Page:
My weekly movie reviews. You can also read these on letterboxd.


The Catcher was a Spy (2018)

Rating: 4 out of 5 Stars

Moe Berg, the subject of The Catcher Was a Spy, is as much a mystery as the reason why this fascinating film did not get more attention. Even reading the reviews on here baffles me. I found it to be a thrilling war film inspired by a real life character, handsomely produced in an old Hollywood kind of way, and full of thought provoking questions.

I suspect it’s the latter which prevented most critics and viewers from appreciating the film. Unlike most biographical pictures, this one does not seek to wrap everything up in a nice package. It leaves us with as many questions as answers about Berg, his sexuality, his motivations. I loved that. It’s the portrait of a truly enigmatic, flawed, and amazing person.

Paul Rudd is perfect in the role. Back in the 40s or 50s, Rudd would have been another Jimmy Stewart, an actor who could dance between genres, from comedies to war pictures and serious dramas. I’d love to direct him in a Western one day (fingers crossed). Sadly he has been underused in modern cinema. He’s surrounded by an ensemble that alone makes the film worth watching: Guy Peace, Jeff Daniels, Tom Wilkinson, Mark Strong, Connie Nielsen, Paul Giamatti, and Italian legend
Giancarlo Giannini. Some ensembles like this prove distracting for the viewer but each of this terrific performers blend into the fabric of the film and serve the story.

It’s not flashy enough for most people to appreciate but it’s a hell of a movie.

Watched on Tubi


Alone in the Dark (1982)

Rating: 4 out of 5 Stars

Wow. This is such an under-discussed gem from the early 80s. I got turned on to Jack Sholder recently after watching his sci-fi film The Hidden but his earlier effort is far superior.

Boasting a great cast of Hollywood veterans from Jack Palance to Martin Landau and Donald Pleasence, Alone in the Dark is a smart thriller filled with plenty of scares and some fun tongue-in-cheek moments. Palance especially steals the show in an atypical performance as the nutty military veteran. Landau is also frightening as the psychopath preacher. Sholder takes his time setting up the story and characters. Midway through the picture, I was engaged but unimpressed and then the final act arrives. The last twenty minutes of this movie are wild, an explosion of violence and mayhem with some great surprises and an unforgettable ending.

This is a good film for independent producers and directors to look back on and I hope it one day gets the attention it deserves.

Watched on Shudder


Where the Rivers Flow North (1993)

Rating: 3 out of 5 Stars

I’d never heard of this film before I saw it pop up on and was surprised to see Rip Torn and Michael J. Fox in the same picture. A relatively lost film which belongs in the American folk country genre (my own label for films such as Get Low, Heartland, and A River Runs Through It), Where the Rivers Flow North isn’t great but it’s worth a look for hardcore moviegoers.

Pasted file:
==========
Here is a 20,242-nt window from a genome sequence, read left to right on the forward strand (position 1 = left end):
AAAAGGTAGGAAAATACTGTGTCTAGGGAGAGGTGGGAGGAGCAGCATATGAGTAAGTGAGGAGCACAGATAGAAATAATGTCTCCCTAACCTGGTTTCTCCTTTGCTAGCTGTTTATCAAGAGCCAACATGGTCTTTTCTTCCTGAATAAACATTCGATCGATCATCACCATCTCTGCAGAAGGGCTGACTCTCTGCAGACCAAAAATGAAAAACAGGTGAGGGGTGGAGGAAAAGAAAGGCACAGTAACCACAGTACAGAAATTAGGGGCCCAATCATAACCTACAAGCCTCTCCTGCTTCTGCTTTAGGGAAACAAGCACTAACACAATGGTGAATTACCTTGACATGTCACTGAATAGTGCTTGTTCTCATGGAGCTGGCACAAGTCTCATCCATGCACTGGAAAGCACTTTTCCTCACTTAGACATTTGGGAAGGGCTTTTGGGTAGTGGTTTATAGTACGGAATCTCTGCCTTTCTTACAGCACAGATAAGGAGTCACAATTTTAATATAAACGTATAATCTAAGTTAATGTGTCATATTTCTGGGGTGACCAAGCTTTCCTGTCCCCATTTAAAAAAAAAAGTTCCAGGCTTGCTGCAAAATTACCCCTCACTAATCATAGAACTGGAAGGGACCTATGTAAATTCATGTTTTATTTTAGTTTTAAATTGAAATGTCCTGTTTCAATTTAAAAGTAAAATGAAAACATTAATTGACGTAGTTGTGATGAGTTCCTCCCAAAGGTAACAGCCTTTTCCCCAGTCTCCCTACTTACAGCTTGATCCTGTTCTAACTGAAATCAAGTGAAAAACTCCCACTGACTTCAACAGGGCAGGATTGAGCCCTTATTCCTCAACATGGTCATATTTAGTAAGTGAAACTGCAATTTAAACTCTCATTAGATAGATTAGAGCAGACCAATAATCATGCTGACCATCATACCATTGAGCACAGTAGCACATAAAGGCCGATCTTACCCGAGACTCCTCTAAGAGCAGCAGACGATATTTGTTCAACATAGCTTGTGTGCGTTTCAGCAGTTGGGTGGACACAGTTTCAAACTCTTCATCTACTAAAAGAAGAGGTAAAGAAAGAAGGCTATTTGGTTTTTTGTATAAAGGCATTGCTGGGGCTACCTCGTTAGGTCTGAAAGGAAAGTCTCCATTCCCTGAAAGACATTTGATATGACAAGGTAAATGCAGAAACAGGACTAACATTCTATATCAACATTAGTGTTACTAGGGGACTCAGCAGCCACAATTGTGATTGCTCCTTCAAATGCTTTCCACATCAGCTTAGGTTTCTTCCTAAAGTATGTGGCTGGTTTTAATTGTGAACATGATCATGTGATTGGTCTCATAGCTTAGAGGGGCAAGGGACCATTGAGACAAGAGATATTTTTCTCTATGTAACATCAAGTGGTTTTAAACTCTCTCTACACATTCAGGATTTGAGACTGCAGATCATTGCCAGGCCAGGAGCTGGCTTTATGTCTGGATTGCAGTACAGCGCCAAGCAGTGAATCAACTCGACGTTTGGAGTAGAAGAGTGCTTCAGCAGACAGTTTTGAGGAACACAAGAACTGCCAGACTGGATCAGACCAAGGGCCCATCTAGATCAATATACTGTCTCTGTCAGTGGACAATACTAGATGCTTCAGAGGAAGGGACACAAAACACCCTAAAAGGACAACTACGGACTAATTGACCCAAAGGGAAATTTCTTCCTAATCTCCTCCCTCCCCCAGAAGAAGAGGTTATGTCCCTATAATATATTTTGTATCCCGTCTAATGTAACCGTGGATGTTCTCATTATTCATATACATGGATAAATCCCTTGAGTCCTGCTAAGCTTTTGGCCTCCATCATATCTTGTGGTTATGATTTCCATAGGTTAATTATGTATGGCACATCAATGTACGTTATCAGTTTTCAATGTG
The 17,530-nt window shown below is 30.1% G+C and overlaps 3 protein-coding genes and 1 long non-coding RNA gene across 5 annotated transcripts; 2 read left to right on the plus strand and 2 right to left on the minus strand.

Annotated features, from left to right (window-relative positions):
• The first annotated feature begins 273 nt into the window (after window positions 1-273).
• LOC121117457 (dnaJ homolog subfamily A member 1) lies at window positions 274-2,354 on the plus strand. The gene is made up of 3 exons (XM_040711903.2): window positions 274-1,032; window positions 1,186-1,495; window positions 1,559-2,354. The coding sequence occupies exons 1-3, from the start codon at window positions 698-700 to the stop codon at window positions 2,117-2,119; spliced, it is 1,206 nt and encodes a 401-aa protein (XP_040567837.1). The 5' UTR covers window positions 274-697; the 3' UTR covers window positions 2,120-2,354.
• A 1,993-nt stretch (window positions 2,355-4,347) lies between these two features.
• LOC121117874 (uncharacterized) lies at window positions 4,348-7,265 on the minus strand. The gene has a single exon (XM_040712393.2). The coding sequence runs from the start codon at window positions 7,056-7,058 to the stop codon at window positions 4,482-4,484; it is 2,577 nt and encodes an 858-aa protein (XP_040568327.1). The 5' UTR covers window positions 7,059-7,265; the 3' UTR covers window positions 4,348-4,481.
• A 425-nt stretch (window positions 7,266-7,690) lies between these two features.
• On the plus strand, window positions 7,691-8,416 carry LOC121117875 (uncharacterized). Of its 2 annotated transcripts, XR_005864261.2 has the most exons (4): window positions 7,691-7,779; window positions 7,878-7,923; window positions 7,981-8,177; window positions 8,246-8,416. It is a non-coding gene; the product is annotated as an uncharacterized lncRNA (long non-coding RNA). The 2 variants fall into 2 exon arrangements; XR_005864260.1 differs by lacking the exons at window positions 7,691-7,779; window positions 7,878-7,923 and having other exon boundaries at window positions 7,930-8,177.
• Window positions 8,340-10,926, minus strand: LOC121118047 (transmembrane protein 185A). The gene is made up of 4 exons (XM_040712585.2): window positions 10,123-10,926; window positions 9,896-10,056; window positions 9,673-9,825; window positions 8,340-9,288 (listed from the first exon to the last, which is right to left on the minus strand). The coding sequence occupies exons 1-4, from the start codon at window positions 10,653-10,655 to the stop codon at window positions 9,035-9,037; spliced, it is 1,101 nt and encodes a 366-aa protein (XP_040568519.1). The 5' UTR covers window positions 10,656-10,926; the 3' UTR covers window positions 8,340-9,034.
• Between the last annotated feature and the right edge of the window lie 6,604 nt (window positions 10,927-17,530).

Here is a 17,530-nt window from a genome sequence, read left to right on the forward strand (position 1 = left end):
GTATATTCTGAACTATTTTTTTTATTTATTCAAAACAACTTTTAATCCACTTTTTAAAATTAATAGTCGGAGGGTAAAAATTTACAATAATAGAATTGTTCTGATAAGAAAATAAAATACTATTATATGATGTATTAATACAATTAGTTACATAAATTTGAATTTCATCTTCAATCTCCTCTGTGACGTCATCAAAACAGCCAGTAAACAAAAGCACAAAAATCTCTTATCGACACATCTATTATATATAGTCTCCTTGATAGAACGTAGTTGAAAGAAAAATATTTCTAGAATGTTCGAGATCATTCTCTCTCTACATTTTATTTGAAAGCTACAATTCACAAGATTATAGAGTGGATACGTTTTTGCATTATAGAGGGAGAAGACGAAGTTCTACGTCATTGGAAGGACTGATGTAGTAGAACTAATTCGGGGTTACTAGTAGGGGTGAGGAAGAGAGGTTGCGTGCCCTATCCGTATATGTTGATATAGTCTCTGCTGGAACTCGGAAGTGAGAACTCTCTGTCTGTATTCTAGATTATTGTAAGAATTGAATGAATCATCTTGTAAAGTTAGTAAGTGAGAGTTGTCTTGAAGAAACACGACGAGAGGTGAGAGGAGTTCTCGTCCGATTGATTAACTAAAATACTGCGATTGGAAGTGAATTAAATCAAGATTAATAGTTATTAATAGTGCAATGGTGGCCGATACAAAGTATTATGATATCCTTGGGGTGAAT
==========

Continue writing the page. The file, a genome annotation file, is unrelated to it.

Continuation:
Torn gives another good late career performance, though not quite as effective as that previously mentioned Montana story. The best parts of the film show him in his physical element, working in the Vermont landscape. A sequence near the end where he and a stunt double run on river logs is quite breathtaking. The movie is also at its best in moments of violence, such as when Torn approaches the corporate representatives on the water or attacks one of their men in a restaurant. All this hints to a darker and perhaps more interesting movie. The rest of the film is a sometimes successful, often meandering folk story. The supporting performances from Michael J. Fox and actors like Treat Williams just don’t have enough meat on the bone for the actors to chew. They come off as glorified cameos.

I don’t know if the presentation is the unintended aspect ratio but there’s also boom mic all over these shots. It’s a truly weird experience since the boom creep into so many scenes. Still, I am curious to see director Jay Craven’s other adaptations of this writer’s work.

Watched on


The Witches of Eastwick (1987)

Rating: 2 out of 5 Stars

I finally caught up with George Miller’s late 80s comedic horror romp. Like the rest of the filmmaker’s world, it’s lavish and visually arresting. However, it doesn’t have a strong script and the results are one big mess. Yes, it’s enjoyable to watch Jack Nicholson act like a maniac but I’ve always been more of a fan of his subtle work (Chinatown, The Border) than his scene-stealing performances. The trio of women are just all right but with so much talent in the room, I found myself wondering why this film floats when it should soar. I also kept asking myself why this literary property hasn’t been adapted into a series only to learn later that several attempts have been made. All of them failed. Maybe this is just one of those stories that doesn’t work on screen.

Watched on Tubi.